Like his fellow shop owners, Bemiller too enjoys being a part of growing the next generation of collision repair professionals. As someone who learned the trade through mentorship, Bemiller knows the importance of creating opportunities for employees to craft the career that they want. Bemiller notes how he’s seen the industry change over his decades of experience. When he started, most of his co-workers were in their 40s and 50s and had been in the same roles for a long time. But today’s technicians may have other goals, and nurturing those is going to be key in surviving the current labor market. 

“Most of the technicians that I’ve worked with from previous generations, when they were 15, or 18, or 20, or 22 years old, and they decided that they were going to be a technician, or were a painter, that was a lifetime decision,” Bemiller says. “Now they're saying, ‘Hey, I want to come off the floor at some point, I don’t want to be doing this when I'm 60, I need to, you know, develop the next skill set so I can move into the office and ultimately be a manager or be a leader.  

“… So that’s one major thing that I’ve really started to see that just in the last couple of years. And that does excite me because I think that as an industry, we need more leadership. And anybody that’s willing to take on the mantle of leadership is exciting to me.” 

Learning has been a big priority on Lobsiger’s life and career as well. By his estimation he’s spent roughly $300,000 on coaching since 2008. Lobsiger is an advocate of lean principles and really enjoys digging into numbers, talking shop with fellow owners and helping them understand their businesses better. Being able to take a look at his shop and see where the problems are feels almost like a superpower. 

“I feel somewhat advanced that I can see waste in my shop,” says Lobsiger. “You know, why did Joe walk back and forth here three times today? Well, maybe he was trying to get some fasteners. When he was putting his car back together those fasteners weren't replaced when the car was taken apart initially. Every step that that guy has to take, there's no way that customers are willing to pay for that.” 

Looking Back to Look Forward 

Back when Bemiller committed himself to collision repair, he did all the research he could. This was in 2004, and a lot of the news wasn’t good news, he recalls. The industry had a negative perception. Insurance companies had too much power and didn’t pay shops enough. And enrollment at vocational schools was declining, setting up a shortfall in the number of technicians needed in the years to come. 

“And you know, of course now 20 years later, this is what we're living through,” says Bemiller. 

But despite those challenges, Bemiller was fully in. And he still is. 

“I looked at the industry, and I said, you know, I'm going to clean this place up, I'm going to make quick work of this business,” says Bemiller. “This is going to be awesome. I'm smarter than everybody else. And you know, I'll be retired by the time I'm 35. So that was what I was thinking at 22. Now I'm 40 years old. I'm not retired.”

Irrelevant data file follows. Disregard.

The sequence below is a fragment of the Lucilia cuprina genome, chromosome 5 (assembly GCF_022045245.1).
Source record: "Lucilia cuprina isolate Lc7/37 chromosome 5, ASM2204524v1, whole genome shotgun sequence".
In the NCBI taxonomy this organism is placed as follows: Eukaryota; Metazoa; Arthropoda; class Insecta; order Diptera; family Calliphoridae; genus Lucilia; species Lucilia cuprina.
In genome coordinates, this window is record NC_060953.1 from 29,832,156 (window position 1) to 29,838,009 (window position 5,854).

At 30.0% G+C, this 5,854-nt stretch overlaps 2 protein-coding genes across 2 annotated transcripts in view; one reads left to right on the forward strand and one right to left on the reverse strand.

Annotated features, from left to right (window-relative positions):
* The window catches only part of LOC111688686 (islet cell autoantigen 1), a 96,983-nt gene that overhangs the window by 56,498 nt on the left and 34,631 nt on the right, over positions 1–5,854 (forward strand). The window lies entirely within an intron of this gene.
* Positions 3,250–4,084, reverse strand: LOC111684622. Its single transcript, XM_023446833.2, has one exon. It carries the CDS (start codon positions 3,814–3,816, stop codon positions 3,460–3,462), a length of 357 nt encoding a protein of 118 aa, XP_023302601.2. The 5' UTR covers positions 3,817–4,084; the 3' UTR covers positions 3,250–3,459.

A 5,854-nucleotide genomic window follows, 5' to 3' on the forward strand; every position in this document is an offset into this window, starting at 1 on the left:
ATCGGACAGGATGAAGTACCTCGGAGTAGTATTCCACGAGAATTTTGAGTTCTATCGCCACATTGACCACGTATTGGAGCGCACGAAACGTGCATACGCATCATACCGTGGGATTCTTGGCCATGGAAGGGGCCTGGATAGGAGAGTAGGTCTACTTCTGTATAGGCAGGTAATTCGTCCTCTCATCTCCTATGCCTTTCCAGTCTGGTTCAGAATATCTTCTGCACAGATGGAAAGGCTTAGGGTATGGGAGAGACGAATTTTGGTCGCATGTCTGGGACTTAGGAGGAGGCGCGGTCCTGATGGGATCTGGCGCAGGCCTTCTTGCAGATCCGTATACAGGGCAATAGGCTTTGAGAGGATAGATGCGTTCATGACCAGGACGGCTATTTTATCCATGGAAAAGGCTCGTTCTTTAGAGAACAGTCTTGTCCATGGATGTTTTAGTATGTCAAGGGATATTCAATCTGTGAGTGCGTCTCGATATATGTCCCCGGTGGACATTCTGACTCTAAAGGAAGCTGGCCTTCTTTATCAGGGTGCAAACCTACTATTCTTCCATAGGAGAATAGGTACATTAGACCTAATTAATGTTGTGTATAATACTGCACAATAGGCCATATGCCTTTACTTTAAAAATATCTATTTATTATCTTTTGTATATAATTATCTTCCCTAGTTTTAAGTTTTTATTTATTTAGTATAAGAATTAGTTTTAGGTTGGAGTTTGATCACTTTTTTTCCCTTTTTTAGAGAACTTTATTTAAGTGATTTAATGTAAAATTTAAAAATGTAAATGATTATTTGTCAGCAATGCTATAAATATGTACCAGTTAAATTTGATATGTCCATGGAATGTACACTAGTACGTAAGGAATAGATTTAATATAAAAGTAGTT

Longer-than-planned career notwithstanding, Bemiller doesn’t have any regrets. Fixing the industry is a passion that still drives him today. “Fixing the way we fix cars,” is what his company is all about, Bemiller says. 

“That certainly has evolved into a love of the industry,” he continues. “Even if it wasn't necessarily apparent right from the get-go.” 

The collision repair industry has changed and so have shop owners. You don’t know what you don’t know going in, and even if you have the technical knowledge already like Lobsiger there might be a blind spot you’re not aware of. One of the reasons he’s such a stickler for numbers these days is what he called a period of “lost” years. 

“I took very little business classes in high school,” Lobsiger says. “And as I got out, I'm like, what an idiot. Even if I had taken even some summer classes as far as college courses or stuff on accounting and bookkeeping, and stuff like that, but I thought I don't need to know any of that. And that was a huge mistake.” 

Lobsiger worked for his uncles for 15 years and became in his words a “very, very good technician.” But the business side of the business, accounting, bookkeeping and such, remained a mystery. He learned through that mistake that hard work simply wasn’t enough. 

"When I bought the shop, I thought the way that we were going to really make it take off is just to work harder,” says Lobsiger. “And we need to work less and think more is what we need to do.” 

Looking back, Probst says that if there was one thing he could change about his career it would be to ask for help sooner. In the early days of his shop, he would put everything on his shoulders, putting in the extra hours to ensure a car got delivered on time.  

“This business is a hard road, it's a very, very hard road going alone,” says Probst. “... I didn't get help. I didn't turn over roles. I was very hesitant for a long time. When I started consulting and training, there's when my business changed.  

“… I'm still engaged and I plan to keep growing. Would I give it up? No. I'm not ready yet.”